So, You Want to Be in Pictures? Breaking into Screenwriting and Producing

By Chiles, Riichard A. | Diversity Employers, February 1995 | Go to article overview
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So, You Want to Be in Pictures? Breaking into Screenwriting and Producing

Chiles, Riichard A., Diversity Employers

It's 8:30 p.m., Thursday. We tune our TV's to a brownstone in Brooklyn, to hang with our girls, Khadejah, Max, Synclaire, Regine, and of course those two brothers, Kyle and Overton. But behind the antics of our favorite Brooklyn homegirls, or any of the other network families who bring another hilarious 30-minute crisis into our living rooms each week, is a dedicated crew of staff writers and producers.

In a town where money talks, Hollywood television writers and producers have a lot of say. Their salaries range from $1500 a week to well into the millions. But often African-Americans are left out of the conversation when it comes to hiring new television writers. Even on shows that feature predominantly African-American casts, most of the producing and writing positions are often held by non-Blacks. Though network executives insist that they are seeking to diversify, inroads to these careers remain limited.

Among the few who have successfully made their way behind the scenes and onto the green are Ed Evans and Arthur Harris of "Living Single." Evans and Harris are first-year staff writers who are moving and shaking their way up the production ladder on one of this season's smash hits.

The two met as students at Howard University, where they both majored in communications and had a screenwriting course together. Professionally, they have been working as a team for about three years.

Harris' career in Hollywood began at NBC's "Night Court," where he worked as a production assistant. From there he held a variety of production jobs while polishing his writing samples. After graduation, Evans returned home to New York where he worked with MTV and did production at various cable stations throughout the New York area. After a year, he moved to L.A. and landed a job on NBC's "A Different World."

The connection for these two was an instant success. Executives at Warner Bros. were impressed with the chemistry between Evans and Harris, and their ability to compliment one another's strength. In fact, in their first collaboration, the duo's "spec" writing sample was selected over hundreds of other entries for the intensive Warner Bros.' training program. Their performance in this workshop eventually earned them their staff job at "Living Single."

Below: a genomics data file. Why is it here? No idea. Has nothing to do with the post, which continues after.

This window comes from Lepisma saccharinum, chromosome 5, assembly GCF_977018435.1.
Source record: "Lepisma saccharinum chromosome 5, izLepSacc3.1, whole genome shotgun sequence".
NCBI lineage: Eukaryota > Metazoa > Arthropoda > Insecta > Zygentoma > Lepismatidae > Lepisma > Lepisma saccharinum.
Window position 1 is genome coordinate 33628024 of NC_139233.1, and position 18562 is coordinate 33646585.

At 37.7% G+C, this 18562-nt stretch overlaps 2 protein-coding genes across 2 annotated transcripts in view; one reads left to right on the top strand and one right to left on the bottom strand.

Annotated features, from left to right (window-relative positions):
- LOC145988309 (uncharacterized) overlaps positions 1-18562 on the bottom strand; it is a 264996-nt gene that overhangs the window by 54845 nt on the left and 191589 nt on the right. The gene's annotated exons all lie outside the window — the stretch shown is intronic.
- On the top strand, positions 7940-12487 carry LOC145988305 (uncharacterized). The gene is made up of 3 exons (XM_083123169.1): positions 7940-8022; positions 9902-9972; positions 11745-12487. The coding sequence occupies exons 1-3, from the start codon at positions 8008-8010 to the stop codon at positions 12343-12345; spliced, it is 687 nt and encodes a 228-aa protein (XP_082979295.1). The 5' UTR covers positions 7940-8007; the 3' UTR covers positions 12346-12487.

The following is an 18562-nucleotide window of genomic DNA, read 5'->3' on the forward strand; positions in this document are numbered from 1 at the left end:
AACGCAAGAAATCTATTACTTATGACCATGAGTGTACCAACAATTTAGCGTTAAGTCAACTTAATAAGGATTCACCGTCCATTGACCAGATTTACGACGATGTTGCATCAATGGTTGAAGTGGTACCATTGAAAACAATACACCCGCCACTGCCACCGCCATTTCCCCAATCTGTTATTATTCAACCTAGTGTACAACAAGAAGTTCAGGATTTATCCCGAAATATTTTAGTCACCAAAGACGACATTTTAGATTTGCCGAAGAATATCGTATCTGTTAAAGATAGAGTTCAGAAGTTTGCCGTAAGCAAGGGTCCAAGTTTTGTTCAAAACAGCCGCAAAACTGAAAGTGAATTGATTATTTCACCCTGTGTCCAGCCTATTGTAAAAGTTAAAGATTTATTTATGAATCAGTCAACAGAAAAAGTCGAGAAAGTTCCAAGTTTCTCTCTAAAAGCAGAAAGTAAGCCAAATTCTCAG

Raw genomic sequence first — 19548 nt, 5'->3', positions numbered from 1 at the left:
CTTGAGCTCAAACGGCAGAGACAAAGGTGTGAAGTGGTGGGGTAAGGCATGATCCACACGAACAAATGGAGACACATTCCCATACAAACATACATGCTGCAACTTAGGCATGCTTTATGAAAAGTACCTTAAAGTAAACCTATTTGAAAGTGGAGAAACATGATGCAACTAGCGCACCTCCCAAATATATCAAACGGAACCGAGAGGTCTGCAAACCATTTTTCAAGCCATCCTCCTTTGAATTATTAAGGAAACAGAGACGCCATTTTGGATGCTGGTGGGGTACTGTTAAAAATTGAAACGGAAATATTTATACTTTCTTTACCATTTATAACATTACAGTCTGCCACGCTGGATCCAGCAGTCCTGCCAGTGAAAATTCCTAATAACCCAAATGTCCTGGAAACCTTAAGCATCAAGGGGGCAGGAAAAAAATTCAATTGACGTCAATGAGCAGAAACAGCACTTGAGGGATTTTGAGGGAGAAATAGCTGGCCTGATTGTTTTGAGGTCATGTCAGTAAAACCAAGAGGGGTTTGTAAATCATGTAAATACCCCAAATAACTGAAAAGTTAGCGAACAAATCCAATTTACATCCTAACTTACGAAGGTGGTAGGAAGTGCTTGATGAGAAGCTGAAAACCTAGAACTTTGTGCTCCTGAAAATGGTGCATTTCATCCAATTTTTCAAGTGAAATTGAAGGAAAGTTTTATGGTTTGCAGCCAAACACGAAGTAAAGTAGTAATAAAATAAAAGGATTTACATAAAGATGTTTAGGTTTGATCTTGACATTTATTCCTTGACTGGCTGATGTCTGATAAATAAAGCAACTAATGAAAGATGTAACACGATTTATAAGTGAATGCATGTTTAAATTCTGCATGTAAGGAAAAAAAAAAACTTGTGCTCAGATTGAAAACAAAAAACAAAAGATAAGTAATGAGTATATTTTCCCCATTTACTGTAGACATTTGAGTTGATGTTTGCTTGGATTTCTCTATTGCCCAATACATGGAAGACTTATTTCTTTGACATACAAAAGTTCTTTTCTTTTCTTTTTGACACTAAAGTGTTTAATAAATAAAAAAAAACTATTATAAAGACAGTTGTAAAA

For the ensemble writing staff of "Living Single," Evans and Harris provide what Arthur calls "a potpourri of ideas" and a "fresh new urban profile remaining true to the edginess as well as the colloquialisms of the city."

"Being African-American males, we feel a strong commitment to ensure these characters remain true to themselves, almost as a form of character protection. We're very fortunate in working for an executive producer such as Yvette Lee Bowser. We simply make suggestions when we feel particular lines might not be in keeping with the characters or the community they are coming from." Yvette Lee Bowser is the show's creator and executive producer. She is currently the only African-American woman to head an episodic sitcom for any network.

Eventually, Evans and Harris hope to develop their own show, by climbing a production ladder that includes the titles of story editor, executive story editor, associate producer, co-producer, producer, and executive producer. They concede, however, that it takes hard work, one day at a time.

For aspiring writers, both Evans and Harris suggest taking as many writing courses as possible. Harris insists that writers must "pay particular [attention] not only to creative writing, but to grammar and punctuation." Above all, they say, "Write, write, write." To showcase their talent, aspiring TV writers need to develop "specs," or writing samples, of any show that currently airs on network or cable television.

While opportunities for aspiring television writers are expanding, entry into this competitive career remains difficult without established Hollywood connections.

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So, You Want to Be in Pictures? Breaking into Screenwriting and Producing


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